Aguinis, Herman (2009). Performance Management (2nd ed). New Delhi: Pearson. Kirkpatrick, Donald L. (2006). Improving Employee Performance through Appraisal and Coaching (2nd Edition). New York: AMACOM Adkins, Tony (2006). Case Studies in Performance Management: A Guide from the Experts. New Jersey: John Wiley & Sons, Inc. Carton, Robert B., and Hofer, Charles W. (2006). Measuring Organizational Performance: Metrics for Entrepreneurship and Strategic Management Research. Cheltenham, UK: Edward Elgar Publishing Limited.

Cokins, Gary (2004). Performance Management. New Jersey: John Wiley & Sons, Inc. Muddux, Robert. B. (2004). Performance Appraisal (4th edition). New Delhi: Viva Books Private Limited Bacal, Robert (2004). Managers Guide to Performance Reviews. New York: McGraw-Hill. Hale, Judith (2004). Performance-Based Management: What Every Manager Should Do to Get Results. USA: John Wiley & Sons. Rummler, Geary A. (2004). Serious Performance Consulting: According to Rummler. USA: International Society for Performance Improvement.

Willmore, Joe (2004). Performance Basics. USA: ASTD. Grote, Dick (2002). The Performance Appraisal Question and Answer Book: A Survival Guide for Managers. New York: AMACOM. Armstrong, Michael (2000). Performance Management Key strategies and practical guidelines (2nd edition). London: Kogan Page Limited. Clemmer, J. (1995). Pathways to Performance: A Guide to Transforming Yourself, Your Team, and Your Organization. New Delhi: Prentice Hall.

Handbook of Applied Behavior Analysis, John Austin & James E. Carr. Context Press. 2000. Handbook of Organizational Performance, Thomas C. Mawhinney, William K. Redmon & Carl Merle Johnson. Routledge. 2001.

Organizational Behavior Management Network, Dr. John Austin, Dr. Dale Brethower, Dr. Alyce Dickinson. 2009. Journal of Organizational Behavior Management, Routledge Taylor & Francis Group. Published quarterly. 2009.

Farson, R. E. (1963). Praise Reappraised. Harvard Business Review, September October, p. 61.

Meyer, H. H., Kay, E., and French, J. R. P. (1965). Split Roles in Performance Appraisal. Harvard Business Review.

Feldman, J.M. (1981). Beyond Attribution Theory: Cognitive Processes in Performance Appraisal. Journal of Applied Psychology, 66(2), 127-148.

Shrader, C.B., Taylor, L. and Dalton, D. R. (1984). Strategic Planning and Organizational Performance: A Critical Appraisal. Journal of Management, Vol. 10, No. 2, 149-171 (1984)

Pearce, J.L., and Porter, L.W. (1986). Employee Responses to Formal Performance Appraisal Feedback. Journal of Applied Psychology, 71(2), 211-218.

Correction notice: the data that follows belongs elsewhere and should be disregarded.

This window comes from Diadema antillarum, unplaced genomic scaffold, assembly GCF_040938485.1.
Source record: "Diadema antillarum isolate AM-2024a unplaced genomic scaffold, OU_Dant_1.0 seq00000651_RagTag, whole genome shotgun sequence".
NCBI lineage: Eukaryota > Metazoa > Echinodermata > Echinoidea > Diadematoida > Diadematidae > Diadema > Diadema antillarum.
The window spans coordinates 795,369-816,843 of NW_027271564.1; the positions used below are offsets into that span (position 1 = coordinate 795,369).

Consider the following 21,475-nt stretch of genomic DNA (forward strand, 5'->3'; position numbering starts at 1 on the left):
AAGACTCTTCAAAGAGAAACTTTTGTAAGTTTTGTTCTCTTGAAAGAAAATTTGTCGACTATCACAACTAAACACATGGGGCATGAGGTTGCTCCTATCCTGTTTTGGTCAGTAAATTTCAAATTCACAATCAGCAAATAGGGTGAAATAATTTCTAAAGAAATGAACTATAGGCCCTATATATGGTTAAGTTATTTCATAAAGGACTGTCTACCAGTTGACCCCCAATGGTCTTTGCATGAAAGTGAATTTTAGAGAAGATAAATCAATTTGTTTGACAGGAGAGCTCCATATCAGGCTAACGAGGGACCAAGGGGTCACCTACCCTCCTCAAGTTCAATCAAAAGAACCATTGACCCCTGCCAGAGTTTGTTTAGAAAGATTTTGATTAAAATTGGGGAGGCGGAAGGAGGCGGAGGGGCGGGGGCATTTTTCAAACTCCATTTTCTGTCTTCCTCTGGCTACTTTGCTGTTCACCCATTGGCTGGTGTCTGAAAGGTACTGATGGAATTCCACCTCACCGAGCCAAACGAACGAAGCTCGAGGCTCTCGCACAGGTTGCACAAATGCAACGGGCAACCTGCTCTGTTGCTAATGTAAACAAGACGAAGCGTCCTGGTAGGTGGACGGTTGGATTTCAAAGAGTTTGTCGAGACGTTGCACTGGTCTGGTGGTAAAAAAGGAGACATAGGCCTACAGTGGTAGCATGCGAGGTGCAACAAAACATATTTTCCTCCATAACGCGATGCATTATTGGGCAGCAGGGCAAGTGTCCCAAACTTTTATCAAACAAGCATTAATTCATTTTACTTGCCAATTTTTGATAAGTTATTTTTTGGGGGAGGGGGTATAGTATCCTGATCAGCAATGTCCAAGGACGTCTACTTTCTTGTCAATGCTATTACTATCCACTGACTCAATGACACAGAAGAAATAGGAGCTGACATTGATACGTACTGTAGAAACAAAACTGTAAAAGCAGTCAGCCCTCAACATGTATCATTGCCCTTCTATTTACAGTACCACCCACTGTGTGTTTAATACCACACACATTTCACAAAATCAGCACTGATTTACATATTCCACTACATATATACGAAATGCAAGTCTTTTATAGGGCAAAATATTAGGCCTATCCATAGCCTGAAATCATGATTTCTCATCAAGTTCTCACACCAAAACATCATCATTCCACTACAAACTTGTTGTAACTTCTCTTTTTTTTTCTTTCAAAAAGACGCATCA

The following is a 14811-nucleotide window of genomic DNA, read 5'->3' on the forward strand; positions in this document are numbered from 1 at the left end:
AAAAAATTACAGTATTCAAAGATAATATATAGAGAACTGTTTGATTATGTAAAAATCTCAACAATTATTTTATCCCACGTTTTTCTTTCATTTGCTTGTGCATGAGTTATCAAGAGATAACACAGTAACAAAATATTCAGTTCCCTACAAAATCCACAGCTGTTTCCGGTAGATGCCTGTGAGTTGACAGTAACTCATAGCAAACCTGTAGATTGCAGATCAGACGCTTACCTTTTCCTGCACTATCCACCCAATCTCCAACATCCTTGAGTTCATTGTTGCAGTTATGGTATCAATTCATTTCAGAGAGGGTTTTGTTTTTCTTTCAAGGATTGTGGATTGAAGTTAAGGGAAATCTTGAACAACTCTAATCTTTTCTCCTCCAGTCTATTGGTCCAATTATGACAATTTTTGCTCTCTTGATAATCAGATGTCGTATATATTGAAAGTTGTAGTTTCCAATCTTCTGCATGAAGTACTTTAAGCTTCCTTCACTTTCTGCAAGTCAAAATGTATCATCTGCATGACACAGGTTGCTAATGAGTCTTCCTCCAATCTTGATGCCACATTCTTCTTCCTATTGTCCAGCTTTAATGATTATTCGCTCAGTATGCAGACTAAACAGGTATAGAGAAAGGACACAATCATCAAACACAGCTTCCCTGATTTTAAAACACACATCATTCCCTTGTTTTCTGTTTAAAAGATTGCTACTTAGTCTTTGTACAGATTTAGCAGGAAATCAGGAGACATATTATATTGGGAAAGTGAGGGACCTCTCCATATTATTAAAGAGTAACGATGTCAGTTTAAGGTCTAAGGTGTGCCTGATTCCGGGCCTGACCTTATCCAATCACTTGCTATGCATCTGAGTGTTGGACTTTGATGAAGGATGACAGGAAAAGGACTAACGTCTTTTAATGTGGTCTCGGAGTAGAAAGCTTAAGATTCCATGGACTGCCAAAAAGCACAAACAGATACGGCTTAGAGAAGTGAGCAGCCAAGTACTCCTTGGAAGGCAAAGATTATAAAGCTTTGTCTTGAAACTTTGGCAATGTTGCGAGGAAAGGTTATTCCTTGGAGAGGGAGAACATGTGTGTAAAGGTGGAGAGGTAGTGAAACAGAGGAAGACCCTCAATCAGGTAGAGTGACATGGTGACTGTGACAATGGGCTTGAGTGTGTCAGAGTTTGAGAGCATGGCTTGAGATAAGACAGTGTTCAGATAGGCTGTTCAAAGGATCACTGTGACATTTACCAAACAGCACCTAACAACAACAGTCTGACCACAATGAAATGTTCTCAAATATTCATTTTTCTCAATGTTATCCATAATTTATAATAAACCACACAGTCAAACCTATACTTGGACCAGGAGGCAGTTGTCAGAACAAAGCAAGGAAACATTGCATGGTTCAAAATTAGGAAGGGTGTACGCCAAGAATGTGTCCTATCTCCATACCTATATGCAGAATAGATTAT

Cleveland, J.N., Murphy, K.R. and Williums, R. E. (1989). Multiple Uses of Performance Appraisal: Prevalence and Correlates. Journal of Applied Psychology, 74(1), 130-135.

Greenberg, J. (1991). Using explanations to manage impressions of performance appraisal fairness. Employee Responsibilities and Rights Journal, 4(1), 51-60.

Bretz, R. D., Milkovich, G .T. and Read, W. (1992). The Current State of Performance Appraisal Research and Practice: Concerns, Directions, and Implications. Journal of Management, 18(2), 321-352. Folger, R., Konovsky, M.A. and Cropanzano, R. (1992). A Due Process Metaphor for Performance Appraisal. Research in Organizational Behaviour. 14, pp. 129-177

Ilgen, D.R., Barness-Farrell, and Mckellin, D.B. (1993). Performance Appraisal Process Research in the 1980s: What has it Contributed to Appraisals in Use. Organizational Behaviour and Human Resource Processes, 54, pp. 321-368.

Rater motivation in the performance appraisal context: a theoretical framework Journal of Management, Winter, 1994 by Michael M. Harris Woehr, D. J. (1994). Rater training for performance appraisal: a quantitative review. Journal of occupational and organizational psychology, 67(3), pp. 189205

Improving Performance: How to Manage the White Space in the Organization Chart, Geary A. Rummler & Alan P. Brache. Jossey-Bass; 2nd edition. 1995. The Values-Based Safety Process: Improving Your Safety Culture with Behavior-Based Safety, Terry E. McSween. John Wiley & Sons. 1995. Clarkson, M. B. E. (1995). A Stakeholder Framework for Analyzing and Evaluating Corporate Social Performance. Academy of Management Review, 20(1), 92-117.

Human Competence: Engineering Worthy Performance, Thomas F. Gilbert. Pfeiffer. 1996.

Performance-based Instruction: Linking Training to Business Results, Dale Brethower & Karolyn Smalley. Pfeiffer; Har/Dis edition. 1998.

Wiese, D, S., and Buckley, M. R. (1998). The evolution of the performance appraisal process. Journal of Management History, 4(3), 233 - 249

Mayer R. C.; Davis J. H. (1999). The effect of the performance appraisal system on trust for management : A field quasiexperiment. Journal of applied psychology. 84(1), pp. 123-136 Bringing out the Best in People, Aubrey C. Daniels. McGraw-Hill; 2nd edition. 1999.

Abraham, S.E., Karns, L.A., Shaw, K. and Mena, M . A. (2001). Managerial competencies and the managerial performance appraisal process. Journal of Management, 20(10), 842852.